Sept. 20, 2001
Vol. 21 No. 1

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    ‘Theatrical Baroque’ is first collaboration with Fathom

    By Carrie Golus
    News Office

    “Joseph Accused by Potiphar’s Wife.”
    Last month, “The Theatrical Baroque” became the first University seminar to go live on the Web site (http://www.fathom.com) produced by Fathom, a consortium of top universities and cultural institutions that provides online content. The University joined Fathom in August 2000, and the University has a Web site (http://www.fathom.uchicago.edu), which features all of the Fathom content that originated at the University.

    The seminar is an adaptation of the exhibition “The Theatrical Baroque,” featured last spring at the David and Alfred Smart Museum of Art. Like the real-world exhibition, the Fathom seminar examines the culture of 17th- and- 18th-century Europe, focusing on the role of theater in society and the dialogue between performing and visual arts. “The organization of the seminar mirrors the actual layout of the exhibition,” said Elizabeth Rodini, Mellon Projects Curator, who helped bring both projects to fruition. “When we were isolating key images and themes for the seminar, we found it really helped to walk through the exhibition itself.”

    The seminar’s text was adapted from the exhibition catalog, edited by Larry Norman, Professor in Romance Languages & Literatures. Along with an introductory essay by Norman, the catalog includes seven essays written by graduate students in his interdisciplinary seminar “The Theatrical Baroque.” Norman’s course, the exhibition and catalog were part of a series of projects sponsored by the Andrew W. Mellon Foundation to encourage collaboration between University faculty and students and the Smart Museum.

    The Fathom seminar compresses these essays into five online “sessions,” which users can go through at their own pace. In addition, the seminar includes explanatory background material, including a short list of key figures in the baroque era and an online discussion board with suggested topics.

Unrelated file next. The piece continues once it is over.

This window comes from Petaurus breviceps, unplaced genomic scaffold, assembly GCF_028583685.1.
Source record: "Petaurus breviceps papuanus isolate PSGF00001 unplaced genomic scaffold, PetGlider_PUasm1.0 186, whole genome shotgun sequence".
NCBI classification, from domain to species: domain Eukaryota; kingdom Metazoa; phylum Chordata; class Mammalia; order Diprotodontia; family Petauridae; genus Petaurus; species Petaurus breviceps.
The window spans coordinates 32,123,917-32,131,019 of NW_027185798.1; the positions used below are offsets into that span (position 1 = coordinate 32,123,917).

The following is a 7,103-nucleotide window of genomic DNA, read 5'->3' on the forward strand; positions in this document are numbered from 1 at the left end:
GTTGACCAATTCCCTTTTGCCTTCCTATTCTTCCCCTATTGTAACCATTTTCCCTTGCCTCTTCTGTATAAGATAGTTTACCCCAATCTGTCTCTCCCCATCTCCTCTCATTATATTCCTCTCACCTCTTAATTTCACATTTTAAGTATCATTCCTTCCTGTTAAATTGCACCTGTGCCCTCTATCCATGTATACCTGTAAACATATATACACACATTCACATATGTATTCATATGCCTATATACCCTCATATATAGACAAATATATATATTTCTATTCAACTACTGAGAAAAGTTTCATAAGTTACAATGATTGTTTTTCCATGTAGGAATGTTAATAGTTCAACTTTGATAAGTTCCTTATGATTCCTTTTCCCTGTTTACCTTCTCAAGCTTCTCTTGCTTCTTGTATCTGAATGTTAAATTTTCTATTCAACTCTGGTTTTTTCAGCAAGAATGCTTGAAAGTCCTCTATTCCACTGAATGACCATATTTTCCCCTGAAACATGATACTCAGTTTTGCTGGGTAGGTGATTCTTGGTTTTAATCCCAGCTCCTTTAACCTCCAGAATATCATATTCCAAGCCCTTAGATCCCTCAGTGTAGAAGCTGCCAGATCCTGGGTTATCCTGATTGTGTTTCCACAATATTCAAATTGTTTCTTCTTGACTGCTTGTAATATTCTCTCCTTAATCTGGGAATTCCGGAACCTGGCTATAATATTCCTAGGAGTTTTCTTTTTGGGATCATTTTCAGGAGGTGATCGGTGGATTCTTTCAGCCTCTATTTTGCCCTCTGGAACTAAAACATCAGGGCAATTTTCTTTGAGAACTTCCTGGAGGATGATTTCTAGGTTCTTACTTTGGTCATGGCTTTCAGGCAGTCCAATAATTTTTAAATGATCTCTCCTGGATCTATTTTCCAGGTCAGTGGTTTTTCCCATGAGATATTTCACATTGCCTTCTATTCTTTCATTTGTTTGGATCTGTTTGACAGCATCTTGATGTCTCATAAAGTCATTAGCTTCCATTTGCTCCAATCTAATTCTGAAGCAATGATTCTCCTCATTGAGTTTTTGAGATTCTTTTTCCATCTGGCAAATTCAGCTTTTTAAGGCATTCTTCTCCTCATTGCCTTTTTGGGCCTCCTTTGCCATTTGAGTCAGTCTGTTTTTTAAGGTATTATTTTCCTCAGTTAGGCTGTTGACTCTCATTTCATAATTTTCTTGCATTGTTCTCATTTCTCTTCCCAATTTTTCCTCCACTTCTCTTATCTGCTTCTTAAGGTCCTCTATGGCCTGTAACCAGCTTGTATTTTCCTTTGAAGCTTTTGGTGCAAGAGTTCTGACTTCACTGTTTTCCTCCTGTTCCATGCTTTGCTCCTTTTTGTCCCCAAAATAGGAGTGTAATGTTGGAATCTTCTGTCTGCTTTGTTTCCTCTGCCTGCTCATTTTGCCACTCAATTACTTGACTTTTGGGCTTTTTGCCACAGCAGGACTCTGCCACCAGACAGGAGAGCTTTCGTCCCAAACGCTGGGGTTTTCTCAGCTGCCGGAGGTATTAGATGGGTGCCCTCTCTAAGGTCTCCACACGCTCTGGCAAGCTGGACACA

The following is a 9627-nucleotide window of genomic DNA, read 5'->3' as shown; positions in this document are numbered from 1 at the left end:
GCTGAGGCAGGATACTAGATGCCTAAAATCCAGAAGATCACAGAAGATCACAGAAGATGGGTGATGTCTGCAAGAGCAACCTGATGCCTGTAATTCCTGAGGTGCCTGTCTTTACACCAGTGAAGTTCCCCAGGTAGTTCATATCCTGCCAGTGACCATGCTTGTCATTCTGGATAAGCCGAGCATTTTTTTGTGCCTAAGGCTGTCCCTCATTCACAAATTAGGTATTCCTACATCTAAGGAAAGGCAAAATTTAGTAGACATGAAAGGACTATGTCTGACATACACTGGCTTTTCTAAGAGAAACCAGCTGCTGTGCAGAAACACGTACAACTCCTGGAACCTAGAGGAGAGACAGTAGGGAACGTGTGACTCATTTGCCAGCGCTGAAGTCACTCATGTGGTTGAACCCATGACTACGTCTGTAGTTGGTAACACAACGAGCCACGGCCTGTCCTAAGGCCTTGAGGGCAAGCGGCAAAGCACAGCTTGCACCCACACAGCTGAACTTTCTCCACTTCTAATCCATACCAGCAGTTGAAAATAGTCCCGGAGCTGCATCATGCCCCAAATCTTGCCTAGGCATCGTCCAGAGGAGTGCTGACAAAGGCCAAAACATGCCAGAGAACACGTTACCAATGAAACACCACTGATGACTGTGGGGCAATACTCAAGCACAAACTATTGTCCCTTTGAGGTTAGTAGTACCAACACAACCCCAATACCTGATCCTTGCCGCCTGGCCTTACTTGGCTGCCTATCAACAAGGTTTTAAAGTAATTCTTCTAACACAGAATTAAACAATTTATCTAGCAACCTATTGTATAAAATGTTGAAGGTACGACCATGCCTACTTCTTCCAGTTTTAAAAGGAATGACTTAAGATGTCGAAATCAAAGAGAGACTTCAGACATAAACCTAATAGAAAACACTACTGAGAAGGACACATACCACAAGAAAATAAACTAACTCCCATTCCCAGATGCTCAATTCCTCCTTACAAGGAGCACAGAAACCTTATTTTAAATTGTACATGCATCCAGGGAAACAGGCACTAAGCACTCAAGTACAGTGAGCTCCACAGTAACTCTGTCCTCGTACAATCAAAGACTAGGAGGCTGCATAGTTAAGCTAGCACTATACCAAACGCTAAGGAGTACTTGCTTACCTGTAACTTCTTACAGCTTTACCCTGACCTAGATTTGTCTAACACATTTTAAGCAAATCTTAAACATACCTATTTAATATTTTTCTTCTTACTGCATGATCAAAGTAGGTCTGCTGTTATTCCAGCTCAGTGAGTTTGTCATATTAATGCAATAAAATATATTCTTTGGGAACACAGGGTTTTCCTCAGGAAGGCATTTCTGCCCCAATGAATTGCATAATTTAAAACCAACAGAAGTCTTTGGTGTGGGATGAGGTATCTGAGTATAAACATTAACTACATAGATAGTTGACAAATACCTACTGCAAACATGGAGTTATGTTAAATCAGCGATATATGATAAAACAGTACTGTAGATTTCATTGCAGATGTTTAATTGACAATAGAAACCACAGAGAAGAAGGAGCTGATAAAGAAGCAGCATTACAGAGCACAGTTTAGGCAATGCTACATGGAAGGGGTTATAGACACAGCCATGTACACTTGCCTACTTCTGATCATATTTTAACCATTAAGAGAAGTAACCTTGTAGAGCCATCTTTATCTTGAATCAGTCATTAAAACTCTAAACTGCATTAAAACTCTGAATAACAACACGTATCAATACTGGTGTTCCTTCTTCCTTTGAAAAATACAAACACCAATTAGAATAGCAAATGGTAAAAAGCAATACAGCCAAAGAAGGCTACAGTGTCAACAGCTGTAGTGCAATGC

For Norman, having the exhibition adapted for the Web was an exciting prospect. “Intellectually, it was very appealing,” said Norman, who co-curated the exhibition with Rodini. “The ideas from the essays are interlinked. Similarly, the paintings in the online seminar link to various points in the text, so you can move to different domains of reflection.”

    Unlike other Web projects that the Smart Museum is currently developing, which are aimed predominantly at children and families, the Fathom seminar is designed for educated adults. “The target audience is similar to one of the museum’s key audiences—adults who are interested in artistic and intellectual activities,” said Jacqueline Terrassa, Education Director for the Smart Museum of Art, who helped adapt the exhibition to the Web format. “But because it’s online, the exhibition can reach an international audience.”

    As well as images from the Smart Museum’s permanent collection, the seminar features images from the Newberry Library, the Art Institute of Chicago and the National Gallery of Art in Washington, D.C. How do the chiaroscuro images of the baroque function on a backlit computer screen? “There’s definitely a difference in the transformation to computer format, just as there is a difference in the photographs printed in a catalog,” Rodini said. “But it works in its own way.”

    Fathom was launched at Columbia University and now includes such institutions as the London School of Economics and Political Science, Cambridge University Press, the British Library and the New York Public Library. Fathom offers free seminars, access to articles, lectures, interviews and other presentations, and online courses, with tuition fees, accreditation and admissions set by the institution offering the course.